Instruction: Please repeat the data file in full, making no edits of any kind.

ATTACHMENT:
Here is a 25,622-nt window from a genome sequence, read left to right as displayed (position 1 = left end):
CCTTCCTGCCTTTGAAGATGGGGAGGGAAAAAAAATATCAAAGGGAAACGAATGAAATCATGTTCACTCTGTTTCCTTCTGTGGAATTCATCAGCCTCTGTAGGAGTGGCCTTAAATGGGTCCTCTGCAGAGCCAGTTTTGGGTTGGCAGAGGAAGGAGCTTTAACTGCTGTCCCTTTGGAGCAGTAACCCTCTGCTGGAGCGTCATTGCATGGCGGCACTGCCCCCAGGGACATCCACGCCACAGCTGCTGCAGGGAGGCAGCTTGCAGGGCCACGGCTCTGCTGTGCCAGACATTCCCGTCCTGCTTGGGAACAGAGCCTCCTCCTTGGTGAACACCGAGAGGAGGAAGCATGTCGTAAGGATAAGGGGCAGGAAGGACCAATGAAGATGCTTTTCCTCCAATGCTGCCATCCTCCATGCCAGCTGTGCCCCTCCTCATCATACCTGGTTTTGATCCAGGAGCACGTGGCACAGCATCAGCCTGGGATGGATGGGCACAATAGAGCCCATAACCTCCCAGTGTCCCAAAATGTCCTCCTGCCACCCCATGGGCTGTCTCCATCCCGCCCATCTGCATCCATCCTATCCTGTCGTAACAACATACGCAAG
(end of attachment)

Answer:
Here is a 25,622-nt window from a genome sequence, read left to right as displayed (position 1 = left end):
CCTTCCTGCCTTTGAAGATGGGGAGGGAAAAAAAATATCAAAGGGAAACGAATGAAATCATGTTCACTCTGTTTCCTTCTGTGGAATTCATCAGCCTCTGTAGGAGTGGCCTTAAATGGGTCCTCTGCAGAGCCAGTTTTGGGTTGGCAGAGGAAGGAGCTTTAACTGCTGTCCCTTTGGAGCAGTAACCCTCTGCTGGAGCGTCATTGCATGGCGGCACTGCCCCCAGGGACATCCACGCCACAGCTGCTGCAGGGAGGCAGCTTGCAGGGCCACGGCTCTGCTGTGCCAGACATTCCCGTCCTGCTTGGGAACAGAGCCTCCTCCTTGGTGAACACCGAGAGGAGGAAGCATGTCGTAAGGATAAGGGGCAGGAAGGACCAATGAAGATGCTTTTCCTCCAATGCTGCCATCCTCCATGCCAGCTGTGCCCCTCCTCATCATACCTGGTTTTGATCCAGGAGCACGTGGCACAGCATCAGCCTGGGATGGATGGGCACAATAGAGCCCATAACCTCCCAGTGTCCCAAAATGTCCTCCTGCCACCCCATGGGCTGTCTCCATCCCGCCCATCTGCATCCATCCTATCCTGTCGTAACAACATACGCAAG